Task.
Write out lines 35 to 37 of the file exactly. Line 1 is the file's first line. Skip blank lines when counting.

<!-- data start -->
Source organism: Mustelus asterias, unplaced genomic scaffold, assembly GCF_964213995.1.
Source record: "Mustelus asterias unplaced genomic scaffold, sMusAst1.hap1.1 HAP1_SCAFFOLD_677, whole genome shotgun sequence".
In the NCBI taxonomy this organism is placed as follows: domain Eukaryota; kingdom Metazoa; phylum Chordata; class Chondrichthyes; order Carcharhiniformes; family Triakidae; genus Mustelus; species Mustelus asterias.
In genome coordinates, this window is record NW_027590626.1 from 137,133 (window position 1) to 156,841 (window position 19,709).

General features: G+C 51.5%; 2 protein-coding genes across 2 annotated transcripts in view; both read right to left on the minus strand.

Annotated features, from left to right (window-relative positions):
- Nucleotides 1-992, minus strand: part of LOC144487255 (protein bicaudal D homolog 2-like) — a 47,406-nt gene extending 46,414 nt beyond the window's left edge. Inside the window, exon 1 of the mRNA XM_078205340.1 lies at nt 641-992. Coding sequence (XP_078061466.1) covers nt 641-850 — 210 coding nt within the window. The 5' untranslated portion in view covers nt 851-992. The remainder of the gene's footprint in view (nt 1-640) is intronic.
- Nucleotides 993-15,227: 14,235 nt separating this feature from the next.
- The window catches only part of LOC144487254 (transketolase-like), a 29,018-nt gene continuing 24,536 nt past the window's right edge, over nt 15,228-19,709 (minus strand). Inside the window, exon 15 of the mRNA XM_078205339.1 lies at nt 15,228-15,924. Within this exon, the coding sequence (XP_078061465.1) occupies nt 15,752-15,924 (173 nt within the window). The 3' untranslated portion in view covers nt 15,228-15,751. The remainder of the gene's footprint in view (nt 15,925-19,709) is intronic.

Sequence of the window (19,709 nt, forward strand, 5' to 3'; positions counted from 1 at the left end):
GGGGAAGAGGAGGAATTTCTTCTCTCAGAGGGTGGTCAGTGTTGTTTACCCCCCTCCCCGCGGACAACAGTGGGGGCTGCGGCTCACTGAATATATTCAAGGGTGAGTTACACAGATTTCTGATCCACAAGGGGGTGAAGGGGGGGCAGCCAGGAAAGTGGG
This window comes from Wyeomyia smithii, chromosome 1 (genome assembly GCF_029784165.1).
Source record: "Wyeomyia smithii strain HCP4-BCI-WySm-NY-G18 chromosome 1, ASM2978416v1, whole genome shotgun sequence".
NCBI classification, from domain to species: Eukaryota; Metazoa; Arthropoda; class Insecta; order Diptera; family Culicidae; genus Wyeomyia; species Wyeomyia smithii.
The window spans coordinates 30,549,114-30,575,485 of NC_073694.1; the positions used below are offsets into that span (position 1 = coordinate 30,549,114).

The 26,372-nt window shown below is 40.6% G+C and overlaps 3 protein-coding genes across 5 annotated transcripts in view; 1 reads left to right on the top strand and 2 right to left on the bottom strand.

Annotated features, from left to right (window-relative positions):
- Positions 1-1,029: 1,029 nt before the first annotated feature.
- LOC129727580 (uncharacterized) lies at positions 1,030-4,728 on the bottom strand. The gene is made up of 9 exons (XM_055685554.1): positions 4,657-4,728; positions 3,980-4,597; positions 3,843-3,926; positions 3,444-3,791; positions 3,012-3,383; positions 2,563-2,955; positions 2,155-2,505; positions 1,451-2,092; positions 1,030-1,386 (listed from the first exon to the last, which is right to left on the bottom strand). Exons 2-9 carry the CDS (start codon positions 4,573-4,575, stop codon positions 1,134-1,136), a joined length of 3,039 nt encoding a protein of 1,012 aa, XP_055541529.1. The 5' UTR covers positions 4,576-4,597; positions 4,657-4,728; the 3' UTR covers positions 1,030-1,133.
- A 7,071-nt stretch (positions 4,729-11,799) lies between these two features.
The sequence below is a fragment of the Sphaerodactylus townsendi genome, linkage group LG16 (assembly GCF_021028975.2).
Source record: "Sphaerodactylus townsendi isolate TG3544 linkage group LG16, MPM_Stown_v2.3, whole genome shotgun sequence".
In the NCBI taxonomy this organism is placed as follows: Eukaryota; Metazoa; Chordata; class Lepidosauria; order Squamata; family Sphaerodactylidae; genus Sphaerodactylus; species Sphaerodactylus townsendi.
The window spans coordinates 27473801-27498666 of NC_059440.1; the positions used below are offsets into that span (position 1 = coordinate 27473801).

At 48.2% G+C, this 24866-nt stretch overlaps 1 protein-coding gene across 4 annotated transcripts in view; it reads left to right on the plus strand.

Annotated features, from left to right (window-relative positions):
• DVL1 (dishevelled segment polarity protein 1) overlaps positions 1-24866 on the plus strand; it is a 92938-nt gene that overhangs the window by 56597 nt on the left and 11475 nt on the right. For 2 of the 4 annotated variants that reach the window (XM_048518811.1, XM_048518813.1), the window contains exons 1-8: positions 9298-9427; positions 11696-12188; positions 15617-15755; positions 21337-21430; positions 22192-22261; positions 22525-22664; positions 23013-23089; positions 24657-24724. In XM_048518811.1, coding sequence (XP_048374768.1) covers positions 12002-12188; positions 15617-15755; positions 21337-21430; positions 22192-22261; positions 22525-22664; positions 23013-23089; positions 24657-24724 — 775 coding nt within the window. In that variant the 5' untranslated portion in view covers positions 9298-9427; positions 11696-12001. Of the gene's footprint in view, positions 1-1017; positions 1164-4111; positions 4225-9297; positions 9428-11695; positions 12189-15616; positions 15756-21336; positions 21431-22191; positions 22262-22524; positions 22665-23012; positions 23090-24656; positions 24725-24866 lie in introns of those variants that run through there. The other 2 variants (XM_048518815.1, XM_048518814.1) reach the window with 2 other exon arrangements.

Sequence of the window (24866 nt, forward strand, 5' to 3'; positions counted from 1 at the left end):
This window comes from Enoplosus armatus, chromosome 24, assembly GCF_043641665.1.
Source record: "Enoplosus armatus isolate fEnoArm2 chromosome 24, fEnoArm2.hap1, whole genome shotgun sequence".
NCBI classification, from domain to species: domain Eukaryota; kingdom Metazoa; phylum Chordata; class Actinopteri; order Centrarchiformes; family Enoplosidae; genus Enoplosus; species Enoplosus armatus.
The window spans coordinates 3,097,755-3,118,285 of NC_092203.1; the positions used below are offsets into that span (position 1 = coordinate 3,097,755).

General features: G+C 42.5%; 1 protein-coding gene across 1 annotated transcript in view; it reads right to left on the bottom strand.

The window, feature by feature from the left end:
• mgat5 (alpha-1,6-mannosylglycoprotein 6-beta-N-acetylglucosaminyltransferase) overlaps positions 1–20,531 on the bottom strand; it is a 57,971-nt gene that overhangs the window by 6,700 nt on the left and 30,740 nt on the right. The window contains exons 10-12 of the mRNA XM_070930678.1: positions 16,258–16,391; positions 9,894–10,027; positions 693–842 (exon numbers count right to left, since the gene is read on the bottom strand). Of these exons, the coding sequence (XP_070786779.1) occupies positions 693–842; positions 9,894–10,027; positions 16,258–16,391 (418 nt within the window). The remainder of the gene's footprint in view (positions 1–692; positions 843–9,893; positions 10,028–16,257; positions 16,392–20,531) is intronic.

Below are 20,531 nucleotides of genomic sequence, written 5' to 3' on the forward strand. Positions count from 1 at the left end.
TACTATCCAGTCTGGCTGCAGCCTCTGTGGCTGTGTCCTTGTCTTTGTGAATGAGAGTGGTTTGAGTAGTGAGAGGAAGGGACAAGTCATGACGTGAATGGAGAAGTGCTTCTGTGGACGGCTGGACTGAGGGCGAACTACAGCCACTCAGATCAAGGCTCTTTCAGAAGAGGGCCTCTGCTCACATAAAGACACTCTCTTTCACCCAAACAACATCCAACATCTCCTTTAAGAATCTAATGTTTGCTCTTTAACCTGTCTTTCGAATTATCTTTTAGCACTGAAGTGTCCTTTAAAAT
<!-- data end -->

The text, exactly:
• mgat5 (alpha-1,6-mannosylglycoprotein 6-beta-N-acetylglucosaminyltransferase) overlaps positions 1–20,531 on the bottom strand; it is a 57,971-nt gene that overhangs the window by 6,700 nt on the left and 30,740 nt on the right. The window contains exons 10-12 of the mRNA XM_070930678.1: positions 16,258–16,391; positions 9,894–10,027; positions 693–842 (exon numbers count right to left, since the gene is read on the bottom strand). Of these exons, the coding sequence (XP_070786779.1) occupies positions 693–842; positions 9,894–10,027; positions 16,258–16,391 (418 nt within the window). The remainder of the gene's footprint in view (positions 1–692; positions 843–9,893; positions 10,028–16,257; positions 16,392–20,531) is intronic.

Below are 20,531 nucleotides of genomic sequence, written 5' to 3' on the forward strand. Positions count from 1 at the left end.
TACTATCCAGTCTGGCTGCAGCCTCTGTGGCTGTGTCCTTGTCTTTGTGAATGAGAGTGGTTTGAGTAGTGAGAGGAAGGGACAAGTCATGACGTGAATGGAGAAGTGCTTCTGTGGACGGCTGGACTGAGGGCGAACTACAGCCACTCAGATCAAGGCTCTTTCAGAAGAGGGCCTCTGCTCACATAAAGACACTCTCTTTCACCCAAACAACATCCAACATCTCCTTTAAGAATCTAATGTTTGCTCTTTAACCTGTCTTTCGAATTATCTTTTAGCACTGAAGTGTCCTTTAAAAT